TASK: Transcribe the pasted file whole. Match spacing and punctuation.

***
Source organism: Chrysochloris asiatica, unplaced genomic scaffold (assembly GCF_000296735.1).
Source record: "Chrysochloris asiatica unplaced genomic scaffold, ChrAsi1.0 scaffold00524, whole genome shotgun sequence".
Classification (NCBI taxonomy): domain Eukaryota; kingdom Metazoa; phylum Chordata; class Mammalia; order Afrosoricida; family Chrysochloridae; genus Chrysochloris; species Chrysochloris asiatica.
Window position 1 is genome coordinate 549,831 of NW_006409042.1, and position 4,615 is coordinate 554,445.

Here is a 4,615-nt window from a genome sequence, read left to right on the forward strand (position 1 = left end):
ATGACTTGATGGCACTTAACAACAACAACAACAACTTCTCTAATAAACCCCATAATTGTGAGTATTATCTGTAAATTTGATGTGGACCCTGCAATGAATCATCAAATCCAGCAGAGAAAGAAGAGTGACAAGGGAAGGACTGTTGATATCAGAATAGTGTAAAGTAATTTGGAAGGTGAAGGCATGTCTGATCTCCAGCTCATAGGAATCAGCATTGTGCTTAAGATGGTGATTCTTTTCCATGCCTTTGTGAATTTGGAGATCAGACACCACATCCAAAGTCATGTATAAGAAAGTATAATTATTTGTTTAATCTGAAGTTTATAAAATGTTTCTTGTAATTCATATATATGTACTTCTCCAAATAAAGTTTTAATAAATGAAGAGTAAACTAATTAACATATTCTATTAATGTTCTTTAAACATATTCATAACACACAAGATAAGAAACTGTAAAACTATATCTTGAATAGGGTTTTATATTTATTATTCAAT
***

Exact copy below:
Source organism: Chrysochloris asiatica, unplaced genomic scaffold (assembly GCF_000296735.1).
Source record: "Chrysochloris asiatica unplaced genomic scaffold, ChrAsi1.0 scaffold00524, whole genome shotgun sequence".
Classification (NCBI taxonomy): domain Eukaryota; kingdom Metazoa; phylum Chordata; class Mammalia; order Afrosoricida; family Chrysochloridae; genus Chrysochloris; species Chrysochloris asiatica.
Window position 1 is genome coordinate 549,831 of NW_006409042.1, and position 4,615 is coordinate 554,445.

Here is a 4,615-nt window from a genome sequence, read left to right on the forward strand (position 1 = left end):
ATGACTTGATGGCACTTAACAACAACAACAACAACTTCTCTAATAAACCCCATAATTGTGAGTATTATCTGTAAATTTGATGTGGACCCTGCAATGAATCATCAAATCCAGCAGAGAAAGAAGAGTGACAAGGGAAGGACTGTTGATATCAGAATAGTGTAAAGTAATTTGGAAGGTGAAGGCATGTCTGATCTCCAGCTCATAGGAATCAGCATTGTGCTTAAGATGGTGATTCTTTTCCATGCCTTTGTGAATTTGGAGATCAGACACCACATCCAAAGTCATGTATAAGAAAGTATAATTATTTGTTTAATCTGAAGTTTATAAAATGTTTCTTGTAATTCATATATATGTACTTCTCCAAATAAAGTTTTAATAAATGAAGAGTAAACTAATTAACATATTCTATTAATGTTCTTTAAACATATTCATAACACACAAGATAAGAAACTGTAAAACTATATCTTGAATAGGGTTTTATATTTATTATTCAAT